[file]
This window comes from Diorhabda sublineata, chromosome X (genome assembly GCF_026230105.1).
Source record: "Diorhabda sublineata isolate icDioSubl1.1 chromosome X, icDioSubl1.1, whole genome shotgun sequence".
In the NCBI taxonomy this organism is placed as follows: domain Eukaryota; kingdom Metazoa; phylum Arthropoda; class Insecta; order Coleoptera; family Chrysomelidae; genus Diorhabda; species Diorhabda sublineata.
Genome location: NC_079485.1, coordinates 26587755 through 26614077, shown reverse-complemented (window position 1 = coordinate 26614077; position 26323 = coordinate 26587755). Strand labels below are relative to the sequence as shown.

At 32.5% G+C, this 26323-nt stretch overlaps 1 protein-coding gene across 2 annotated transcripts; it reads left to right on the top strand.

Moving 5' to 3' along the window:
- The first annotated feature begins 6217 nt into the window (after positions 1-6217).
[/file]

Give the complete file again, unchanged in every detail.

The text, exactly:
This window comes from Diorhabda sublineata, chromosome X (genome assembly GCF_026230105.1).
Source record: "Diorhabda sublineata isolate icDioSubl1.1 chromosome X, icDioSubl1.1, whole genome shotgun sequence".
In the NCBI taxonomy this organism is placed as follows: domain Eukaryota; kingdom Metazoa; phylum Arthropoda; class Insecta; order Coleoptera; family Chrysomelidae; genus Diorhabda; species Diorhabda sublineata.
Genome location: NC_079485.1, coordinates 26587755 through 26614077, shown reverse-complemented (window position 1 = coordinate 26614077; position 26323 = coordinate 26587755). Strand labels below are relative to the sequence as shown.

At 32.5% G+C, this 26323-nt stretch overlaps 1 protein-coding gene across 2 annotated transcripts; it reads left to right on the top strand.

Moving 5' to 3' along the window:
- The first annotated feature begins 6217 nt into the window (after positions 1-6217).